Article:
An exchange-traded fund (ETF) is a basket of securities that trade on an exchange. The price of an ETF’s shares will change throughout the trading day since they are bought and sold on the market.
ETFs share the characteristics of both mutual funds and stocks. They are an investment vehicle that trades on an exchange, just like a stock, and can hold a diversified mix of stocks, bonds, commodities, currencies, options or a blend of assets, like a mutual fund.
How do ETFs work?
ETFs offer investors an important option for simple, low-cost diversification. When you buy an ETF, you’re essentially investing in the performance of an underlying basket of securities. For example, if you want exposure to the Canadian market, you might purchase an ETF that tracks the S&P/TSX Composite Index. What you’re getting is exposure to the underlying securities that represent that index (or a sampling of that index).
ETFs and mutual funds
ETFs and mutual funds share many common features:
- Broad and diversified approach to investing in the markets
- Access to a basket of investments that may include stocks, bonds and other securities
- Can be passively or actively managed by investment professionals
There are some important differences. While a mutual fund is typically built and actively managed by a professional money manager, ETFs generally employ a more passive approach: they try to replicate the holdings, weightings and/or performance of a particular index.
This more passive approach leads to one of the most compelling differences between the two: ETFs are generally available at a significantly lower cost.
Here are some of the differences that you typically see between ETFs and mutual funds:
ETFs and stocks
ETFs may also offer greater flexibility than mutual funds when it comes to buying and selling. Therein lies the similarity to stocks. Like stocks, ETFs are traded on an exchange, so they can be bought and sold throughout the day between individual investors. But just because you can trade an ETF regularly, doesn’t mean you have to – or should.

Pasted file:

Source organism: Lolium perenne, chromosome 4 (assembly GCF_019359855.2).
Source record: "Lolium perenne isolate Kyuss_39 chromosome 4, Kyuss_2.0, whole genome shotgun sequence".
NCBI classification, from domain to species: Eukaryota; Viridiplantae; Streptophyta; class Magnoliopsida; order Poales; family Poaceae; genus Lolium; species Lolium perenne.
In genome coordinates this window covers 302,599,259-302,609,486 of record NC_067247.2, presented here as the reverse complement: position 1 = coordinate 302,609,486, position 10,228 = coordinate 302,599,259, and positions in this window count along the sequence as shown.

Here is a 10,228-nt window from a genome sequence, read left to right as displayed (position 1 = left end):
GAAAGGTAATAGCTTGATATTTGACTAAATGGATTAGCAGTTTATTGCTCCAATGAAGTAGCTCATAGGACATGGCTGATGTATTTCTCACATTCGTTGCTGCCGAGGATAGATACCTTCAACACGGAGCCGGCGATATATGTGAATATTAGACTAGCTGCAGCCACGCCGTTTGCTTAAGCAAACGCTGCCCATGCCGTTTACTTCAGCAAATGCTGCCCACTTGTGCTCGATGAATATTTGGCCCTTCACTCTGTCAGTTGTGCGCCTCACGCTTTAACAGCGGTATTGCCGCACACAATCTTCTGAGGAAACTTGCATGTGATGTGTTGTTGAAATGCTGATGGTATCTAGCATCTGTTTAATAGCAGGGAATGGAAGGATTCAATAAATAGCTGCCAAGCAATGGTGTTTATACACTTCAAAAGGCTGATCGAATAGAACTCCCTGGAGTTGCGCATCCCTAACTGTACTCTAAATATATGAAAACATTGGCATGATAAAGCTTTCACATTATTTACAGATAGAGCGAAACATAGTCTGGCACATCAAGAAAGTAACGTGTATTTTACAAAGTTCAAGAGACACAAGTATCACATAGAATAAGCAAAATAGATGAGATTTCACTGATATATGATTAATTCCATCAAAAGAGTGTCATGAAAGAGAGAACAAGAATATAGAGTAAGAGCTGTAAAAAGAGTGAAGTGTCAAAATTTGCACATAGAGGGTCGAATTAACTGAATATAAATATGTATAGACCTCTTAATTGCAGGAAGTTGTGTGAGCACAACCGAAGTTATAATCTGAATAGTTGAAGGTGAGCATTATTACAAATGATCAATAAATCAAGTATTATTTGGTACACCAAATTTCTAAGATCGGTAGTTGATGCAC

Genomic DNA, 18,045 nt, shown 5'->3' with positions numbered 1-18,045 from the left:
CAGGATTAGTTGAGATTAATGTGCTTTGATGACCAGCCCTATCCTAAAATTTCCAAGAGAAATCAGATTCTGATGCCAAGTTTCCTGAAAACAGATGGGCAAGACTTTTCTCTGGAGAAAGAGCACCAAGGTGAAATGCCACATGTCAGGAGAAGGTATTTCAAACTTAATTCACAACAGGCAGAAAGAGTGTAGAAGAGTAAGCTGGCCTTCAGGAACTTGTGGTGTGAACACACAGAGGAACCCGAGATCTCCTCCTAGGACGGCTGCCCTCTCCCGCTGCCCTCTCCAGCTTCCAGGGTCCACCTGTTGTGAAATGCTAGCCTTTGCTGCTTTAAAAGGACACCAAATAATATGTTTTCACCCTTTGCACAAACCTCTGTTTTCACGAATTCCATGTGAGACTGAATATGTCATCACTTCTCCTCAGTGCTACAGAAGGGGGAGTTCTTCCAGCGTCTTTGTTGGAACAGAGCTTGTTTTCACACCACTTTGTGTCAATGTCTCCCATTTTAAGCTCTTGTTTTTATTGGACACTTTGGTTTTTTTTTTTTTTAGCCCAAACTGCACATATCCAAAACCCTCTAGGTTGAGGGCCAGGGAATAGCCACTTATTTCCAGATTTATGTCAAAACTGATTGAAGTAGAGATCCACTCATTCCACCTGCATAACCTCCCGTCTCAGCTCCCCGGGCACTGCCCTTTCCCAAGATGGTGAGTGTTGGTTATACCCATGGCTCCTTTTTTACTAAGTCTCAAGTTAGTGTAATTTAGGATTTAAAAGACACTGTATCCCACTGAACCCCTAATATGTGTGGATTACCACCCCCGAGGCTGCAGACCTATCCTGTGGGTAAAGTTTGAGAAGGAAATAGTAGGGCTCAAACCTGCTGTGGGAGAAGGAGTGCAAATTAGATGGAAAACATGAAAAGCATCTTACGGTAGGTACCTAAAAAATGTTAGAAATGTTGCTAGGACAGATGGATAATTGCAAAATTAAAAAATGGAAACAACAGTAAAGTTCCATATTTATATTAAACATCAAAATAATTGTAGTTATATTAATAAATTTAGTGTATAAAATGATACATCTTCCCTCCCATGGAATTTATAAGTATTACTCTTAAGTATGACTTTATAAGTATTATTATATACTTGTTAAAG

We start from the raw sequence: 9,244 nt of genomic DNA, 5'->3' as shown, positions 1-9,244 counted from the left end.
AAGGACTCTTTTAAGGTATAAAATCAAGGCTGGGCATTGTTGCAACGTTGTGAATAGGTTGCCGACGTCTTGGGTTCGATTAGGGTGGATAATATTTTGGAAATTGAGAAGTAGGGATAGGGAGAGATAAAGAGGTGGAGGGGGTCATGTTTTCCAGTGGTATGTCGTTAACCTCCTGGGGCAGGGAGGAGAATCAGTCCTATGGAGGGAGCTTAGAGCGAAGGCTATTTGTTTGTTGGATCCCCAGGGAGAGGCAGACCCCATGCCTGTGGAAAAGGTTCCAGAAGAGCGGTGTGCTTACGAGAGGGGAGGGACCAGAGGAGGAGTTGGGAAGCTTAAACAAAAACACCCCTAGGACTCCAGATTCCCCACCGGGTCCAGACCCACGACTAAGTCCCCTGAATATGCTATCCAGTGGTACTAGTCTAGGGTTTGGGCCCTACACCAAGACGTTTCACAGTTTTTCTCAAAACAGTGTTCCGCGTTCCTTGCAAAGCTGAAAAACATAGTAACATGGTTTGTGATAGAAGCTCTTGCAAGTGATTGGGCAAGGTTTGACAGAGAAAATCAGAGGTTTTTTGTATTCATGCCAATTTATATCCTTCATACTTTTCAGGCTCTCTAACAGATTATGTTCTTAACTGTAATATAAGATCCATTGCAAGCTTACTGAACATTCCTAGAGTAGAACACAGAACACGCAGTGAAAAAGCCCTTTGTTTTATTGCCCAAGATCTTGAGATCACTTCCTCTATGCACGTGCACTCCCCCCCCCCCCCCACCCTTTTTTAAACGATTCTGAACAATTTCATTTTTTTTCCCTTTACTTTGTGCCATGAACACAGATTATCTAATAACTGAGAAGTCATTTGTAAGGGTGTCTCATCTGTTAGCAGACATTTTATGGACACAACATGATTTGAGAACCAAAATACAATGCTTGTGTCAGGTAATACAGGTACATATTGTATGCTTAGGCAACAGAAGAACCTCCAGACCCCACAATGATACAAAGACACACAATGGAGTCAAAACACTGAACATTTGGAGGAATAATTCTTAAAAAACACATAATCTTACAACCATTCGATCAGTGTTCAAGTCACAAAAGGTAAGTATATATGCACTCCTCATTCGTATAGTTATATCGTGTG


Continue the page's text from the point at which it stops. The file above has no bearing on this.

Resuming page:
In contrast, mutual funds are bought and sold between investors and the fund company. The price of a mutual fund (its net asset value) is only determined at the end of each business day.
ETFs and bonds
What about bonds? How do they fit into the ETF equation? Much like equities, you can buy bonds individually or buy a bond ETF. The benefits of buying a bond ETF are similar to buying an equity ETF: diversification, ease of trading and better liquidity.
ETFs and segregated fund contracts
There’s now an additional option to consider. Segregated funds contracts provide an investment, a type of insurance product, and estate planning tool all in one. They are sold only by insurance companies, and are individual variable insurance contracts that invest in one or more underlying assets. The insurance component allows for advantages like estate planning benefits and potential creditor protection, while the underlying investment asset provides the potential for market growth.
Traditionally, the investment component has been a mutual fund, but in recent years ETFs have been added to the mix, and it’s now possible to invest in an ETF segregated fund. The ETF + seg fund combination can give you access to both diversification advantages of ETFs, letting you invest in the performance of an underlying basket of securities, together with the insurance benefits of a segregated fund contract. Note that there are price implications.
Your advisor can help you decide if ETF segregated funds will complement your portfolio.
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